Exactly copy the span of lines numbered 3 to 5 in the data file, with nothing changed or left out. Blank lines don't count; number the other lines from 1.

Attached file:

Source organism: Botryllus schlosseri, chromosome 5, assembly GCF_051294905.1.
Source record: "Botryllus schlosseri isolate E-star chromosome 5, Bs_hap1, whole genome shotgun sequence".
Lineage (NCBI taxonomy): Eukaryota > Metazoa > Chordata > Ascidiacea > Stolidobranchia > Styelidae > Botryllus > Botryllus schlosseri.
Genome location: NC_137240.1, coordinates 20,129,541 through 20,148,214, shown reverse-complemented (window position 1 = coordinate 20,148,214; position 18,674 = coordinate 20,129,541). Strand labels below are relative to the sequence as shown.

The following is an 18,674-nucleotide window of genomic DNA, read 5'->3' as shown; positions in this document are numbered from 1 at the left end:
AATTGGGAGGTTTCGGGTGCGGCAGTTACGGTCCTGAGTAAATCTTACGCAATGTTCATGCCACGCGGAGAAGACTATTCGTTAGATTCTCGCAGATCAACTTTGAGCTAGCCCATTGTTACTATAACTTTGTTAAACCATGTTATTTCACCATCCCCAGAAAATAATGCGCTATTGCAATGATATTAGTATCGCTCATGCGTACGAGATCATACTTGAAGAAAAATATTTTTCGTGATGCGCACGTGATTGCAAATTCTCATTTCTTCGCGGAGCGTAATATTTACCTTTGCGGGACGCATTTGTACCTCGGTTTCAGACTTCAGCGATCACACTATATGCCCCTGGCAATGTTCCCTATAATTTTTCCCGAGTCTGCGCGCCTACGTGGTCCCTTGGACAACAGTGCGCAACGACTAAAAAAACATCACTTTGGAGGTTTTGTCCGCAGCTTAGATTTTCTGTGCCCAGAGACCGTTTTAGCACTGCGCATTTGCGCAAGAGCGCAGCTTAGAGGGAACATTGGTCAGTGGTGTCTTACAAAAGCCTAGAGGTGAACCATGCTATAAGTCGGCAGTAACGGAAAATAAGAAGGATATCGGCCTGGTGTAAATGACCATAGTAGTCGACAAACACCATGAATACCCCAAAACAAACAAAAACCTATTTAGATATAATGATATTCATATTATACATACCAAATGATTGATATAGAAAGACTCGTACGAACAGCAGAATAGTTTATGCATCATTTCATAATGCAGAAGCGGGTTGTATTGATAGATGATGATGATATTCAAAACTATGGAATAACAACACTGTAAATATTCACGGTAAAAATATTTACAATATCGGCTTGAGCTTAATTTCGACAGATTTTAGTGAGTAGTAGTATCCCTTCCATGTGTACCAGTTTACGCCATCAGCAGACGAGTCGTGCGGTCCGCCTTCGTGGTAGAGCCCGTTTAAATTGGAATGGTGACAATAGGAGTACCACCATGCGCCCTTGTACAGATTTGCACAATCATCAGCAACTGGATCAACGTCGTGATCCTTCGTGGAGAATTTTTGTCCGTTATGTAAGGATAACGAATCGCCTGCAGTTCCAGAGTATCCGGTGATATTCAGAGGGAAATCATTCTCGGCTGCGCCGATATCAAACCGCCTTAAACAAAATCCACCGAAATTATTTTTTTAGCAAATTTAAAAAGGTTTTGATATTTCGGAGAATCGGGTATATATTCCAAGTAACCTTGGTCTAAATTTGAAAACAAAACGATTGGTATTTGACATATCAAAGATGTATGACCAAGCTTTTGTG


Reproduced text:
Lineage (NCBI taxonomy): Eukaryota > Metazoa > Chordata > Ascidiacea > Stolidobranchia > Styelidae > Botryllus > Botryllus schlosseri.
Genome location: NC_137240.1, coordinates 20,129,541 through 20,148,214, shown reverse-complemented (window position 1 = coordinate 20,148,214; position 18,674 = coordinate 20,129,541). Strand labels below are relative to the sequence as shown.

The following is an 18,674-nucleotide window of genomic DNA, read 5'->3' as shown; positions in this document are numbered from 1 at the left end: